The impact of child care on women still a major issue when changing work patterns
Thursday 22nd July 2021
The difference in child care responsibilities between men and women must be considered in indirect discrimination cases, and is no longer a matter requiring statistical evidence or debate. Essentially judicial notice should be taken that it is a matter of fact that women bear the greater burden of childcare responsibilities compared to men as was decided by the Employment Appeal Tribunal in Dobson v North Cumbria Integrated Care NHS Foundation Trust.
Dobson was a community nurse who had worked set days of Wednesdays and Thursdays for a number of years to coincide with childcare for her three children. The Trust introduced a flexible working requirement under which nurses would work one weekend once a month. Dobson was unable to comply with this requirement due to childcare issues and therefore raised a grievance. Dobson was offered re-engagement on new terms which she did not accept, resulting in her dismissal. Her appeal to her employer was rejected and her claim to the Employment Tribunal for unfair dismissal, victimisation and indirect sex discrimination was dismissed, so she appealed the decision.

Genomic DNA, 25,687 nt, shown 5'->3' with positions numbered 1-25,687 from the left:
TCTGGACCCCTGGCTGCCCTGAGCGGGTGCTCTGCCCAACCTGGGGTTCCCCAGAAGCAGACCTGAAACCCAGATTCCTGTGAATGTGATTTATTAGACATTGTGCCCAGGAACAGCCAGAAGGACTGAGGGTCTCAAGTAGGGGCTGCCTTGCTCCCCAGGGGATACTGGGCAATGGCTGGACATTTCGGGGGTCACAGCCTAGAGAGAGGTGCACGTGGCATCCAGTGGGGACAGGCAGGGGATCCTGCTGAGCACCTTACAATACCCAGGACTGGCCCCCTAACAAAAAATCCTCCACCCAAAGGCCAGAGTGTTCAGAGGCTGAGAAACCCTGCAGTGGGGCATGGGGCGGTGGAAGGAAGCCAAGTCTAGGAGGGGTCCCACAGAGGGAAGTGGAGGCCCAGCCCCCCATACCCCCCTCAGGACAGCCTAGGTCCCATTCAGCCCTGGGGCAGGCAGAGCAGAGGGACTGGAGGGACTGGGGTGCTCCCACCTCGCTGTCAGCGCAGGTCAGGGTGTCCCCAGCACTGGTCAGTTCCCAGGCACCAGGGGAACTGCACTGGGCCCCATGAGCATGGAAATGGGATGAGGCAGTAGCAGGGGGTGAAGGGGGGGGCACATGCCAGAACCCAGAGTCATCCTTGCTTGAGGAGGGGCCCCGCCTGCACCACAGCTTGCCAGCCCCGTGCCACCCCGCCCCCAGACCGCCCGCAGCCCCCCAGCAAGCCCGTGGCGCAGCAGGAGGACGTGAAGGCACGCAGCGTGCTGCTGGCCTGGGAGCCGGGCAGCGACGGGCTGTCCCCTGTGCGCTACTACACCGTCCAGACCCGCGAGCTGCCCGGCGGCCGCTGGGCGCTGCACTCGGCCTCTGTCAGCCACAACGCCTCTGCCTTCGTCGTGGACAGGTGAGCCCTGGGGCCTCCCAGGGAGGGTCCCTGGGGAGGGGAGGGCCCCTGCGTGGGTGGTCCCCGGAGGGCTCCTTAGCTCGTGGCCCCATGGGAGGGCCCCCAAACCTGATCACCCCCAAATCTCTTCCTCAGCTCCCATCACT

The Employment Appeal Tribunal held that the Employment Tribunal had not correctly applied the law. The Employment Tribunal stated that Dobson had not provided adequate evidence that women would be disadvantaged by the policy. However, the Employment Appeal Tribunal stated the fact that women bear the greater burden of childcare responsibilities compared to men, which can limit their ability to work certain hours, is an established fact and should be considered by Judges without necessarily requiring any statistical evidence.
With many workplaces switching to shift work to accommodate COVID-19 precautions, it is important to note that a requirement to work certain hours will usually disproportionately disadvantage women due to childcare responsibilities. You should seek advice before effecting compulsory changes to working hours or introducing policies which may disproportionately affect one group of employees to mitigate the risks of indirect discrimination claims.
If you would like to discuss this further, then please contact one of our employment experts below. To view the full July Employment Law Update, click here: